There are two likely explanations for that. The first is that since 2012, and particularly since the “transgender tipping point” of 2014/5, the long-predicted crisis in trans healthcare (more people coming out; insufficient staffing and funding for trans healthcare services, many of which were already substandard and overwhelmed) has kicked in: waiting lists for my gender clinic in Glasgow have trebled since I referred in 2016.

The other explanation, which would explain why 2017 in particular was when LGBT+ people started to feel much less safe in Scotland, is simpler. That’s when the Scottish and national press and many high-profile social media users joined the Christian Right in its war on “gender ideology” with trans people as the first, but not the only, target. Fifteen years of progress have been undone in five years of scaremongering by people who want to make Scotland hate again.


Books Media

A quiet place

I haven’t posted for a while, I know, and I’m sorry. Various personal dramas, work projects and family things have left me very short of time to blog here, and I’ve also found that constantly wading into the bad-faith dialogue and constant repetition of bullshit about trans people’s human rights has taken quite a toll. As I’ve written before, you can’t swim in dirty water without some of it getting on your skin.

Maybe it’s just that I’m really busy. We’ve been doing some more music, which I think is brilliant, and I’ve been working on the edits to Carrie Kills A Man with my amazing editor Kirstyn Smith, who’s taken the raw material of the book and turned it into something I’m really proud of; it’ll be out in November and you can pre-order it now. I’m told I’m also in the Bookseller magazine today, although it’s a subscription title for the trade so I don’t know if I’ve made an arse of myself or not.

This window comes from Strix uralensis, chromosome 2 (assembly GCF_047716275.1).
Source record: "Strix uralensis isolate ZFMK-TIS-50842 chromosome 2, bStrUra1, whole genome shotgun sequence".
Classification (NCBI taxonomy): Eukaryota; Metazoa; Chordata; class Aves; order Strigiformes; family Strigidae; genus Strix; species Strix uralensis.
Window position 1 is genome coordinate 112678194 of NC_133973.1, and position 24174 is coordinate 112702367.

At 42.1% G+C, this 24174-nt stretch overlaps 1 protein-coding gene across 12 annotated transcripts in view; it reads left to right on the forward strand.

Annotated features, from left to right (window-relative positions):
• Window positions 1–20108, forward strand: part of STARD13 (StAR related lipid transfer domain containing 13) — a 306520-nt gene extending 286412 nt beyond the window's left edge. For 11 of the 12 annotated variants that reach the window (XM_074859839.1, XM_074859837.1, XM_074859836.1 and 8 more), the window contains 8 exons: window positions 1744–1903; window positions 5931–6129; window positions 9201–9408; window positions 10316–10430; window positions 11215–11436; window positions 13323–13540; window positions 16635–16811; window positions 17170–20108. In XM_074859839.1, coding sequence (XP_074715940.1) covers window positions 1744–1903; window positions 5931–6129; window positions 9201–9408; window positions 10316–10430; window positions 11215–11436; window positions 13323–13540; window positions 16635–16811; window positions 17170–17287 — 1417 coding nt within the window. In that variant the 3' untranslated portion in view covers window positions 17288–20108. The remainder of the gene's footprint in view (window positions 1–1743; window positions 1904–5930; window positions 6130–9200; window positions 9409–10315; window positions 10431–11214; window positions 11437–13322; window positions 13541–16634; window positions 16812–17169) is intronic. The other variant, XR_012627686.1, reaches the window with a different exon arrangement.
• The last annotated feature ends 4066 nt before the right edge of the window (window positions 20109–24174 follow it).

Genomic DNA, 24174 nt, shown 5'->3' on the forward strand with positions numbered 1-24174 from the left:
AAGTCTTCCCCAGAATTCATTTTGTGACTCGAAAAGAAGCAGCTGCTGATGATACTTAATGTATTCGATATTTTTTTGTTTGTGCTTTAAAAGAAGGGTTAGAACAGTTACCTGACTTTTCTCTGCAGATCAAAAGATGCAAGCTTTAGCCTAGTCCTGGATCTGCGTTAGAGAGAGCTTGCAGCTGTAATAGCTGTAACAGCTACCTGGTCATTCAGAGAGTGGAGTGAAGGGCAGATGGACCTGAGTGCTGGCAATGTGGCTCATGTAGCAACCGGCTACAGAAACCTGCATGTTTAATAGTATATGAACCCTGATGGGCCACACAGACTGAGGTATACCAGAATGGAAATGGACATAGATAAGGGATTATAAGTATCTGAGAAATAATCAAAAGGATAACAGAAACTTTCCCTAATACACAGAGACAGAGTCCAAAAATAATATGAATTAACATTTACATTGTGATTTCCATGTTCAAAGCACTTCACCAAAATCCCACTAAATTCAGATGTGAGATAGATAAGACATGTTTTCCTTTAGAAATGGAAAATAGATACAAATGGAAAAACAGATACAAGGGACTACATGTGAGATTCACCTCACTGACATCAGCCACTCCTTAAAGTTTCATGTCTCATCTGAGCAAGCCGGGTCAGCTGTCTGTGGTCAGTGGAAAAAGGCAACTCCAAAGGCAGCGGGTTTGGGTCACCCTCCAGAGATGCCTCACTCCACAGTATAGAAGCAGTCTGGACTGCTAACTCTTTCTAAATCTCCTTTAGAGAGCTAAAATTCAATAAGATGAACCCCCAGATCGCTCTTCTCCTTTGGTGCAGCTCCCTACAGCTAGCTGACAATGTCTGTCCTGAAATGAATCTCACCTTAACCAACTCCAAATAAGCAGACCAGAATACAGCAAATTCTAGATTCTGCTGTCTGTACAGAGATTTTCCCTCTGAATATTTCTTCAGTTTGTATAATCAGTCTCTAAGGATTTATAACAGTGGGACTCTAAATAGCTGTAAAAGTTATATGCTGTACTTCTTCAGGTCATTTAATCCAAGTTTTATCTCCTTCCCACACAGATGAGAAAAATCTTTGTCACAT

But I think it’s more than just being busy. I’ve been blogging for a long time – seventeen years here and a few years before that on the likes of – but I don’t know if I want to keep doing it. It feels like the atmosphere around blogs has changed, that instead of publishing to like-minded souls you’re posting to an audience of bad actors seeking to find something they can take out of context to use against you. That leads to self-censorship and second-guessing, both of which are very tiring and suck the joy out of posting for me. I think until I find that joy again, it’s better to keep this a quiet place.

Books Hell in a handcart LGBTQ+ Media

Two brilliant books

Here are two books you should buy.

The Transgender Issue, by Shon Faye

This is a book I’d very much like to have written, because it’s a clear-eyed, well researched and well argued response to the evidence-free scaremongering and barely laundered antisemitism of cisgender authors who claim to know more about trans people than trans people do. It details the links between UK anti-trans feminism and the US Christian Right, the appalling history of trans rights in the UK, the reasons why the UK’s particularly white anti-trans feminism is viewed with horror by other countries’ more evolved and inclusive feminism groups, and much more. If you’d like to know the truth about trans people in the UK, you should buy this book. And if you happen to know a newspaper editor or radio producer, you should buy it for them.

Dead Blondes and Bad Mothers, by Sady Doyle

This is sad and shocking, fierce and funny and utterly exhilarating. Doyle uses everything from Ancient Greek philosophy to ironic slasher movies to analyse the stories our culture tells about women, and the narratives women are expected to conform to. It’s the kind of book that makes you gasp with horror on one page and giggle on the next, and I had to restrain myself from sending endless quotes from it to my friends. Here’s a bit from the intro:

Women have always been monsters.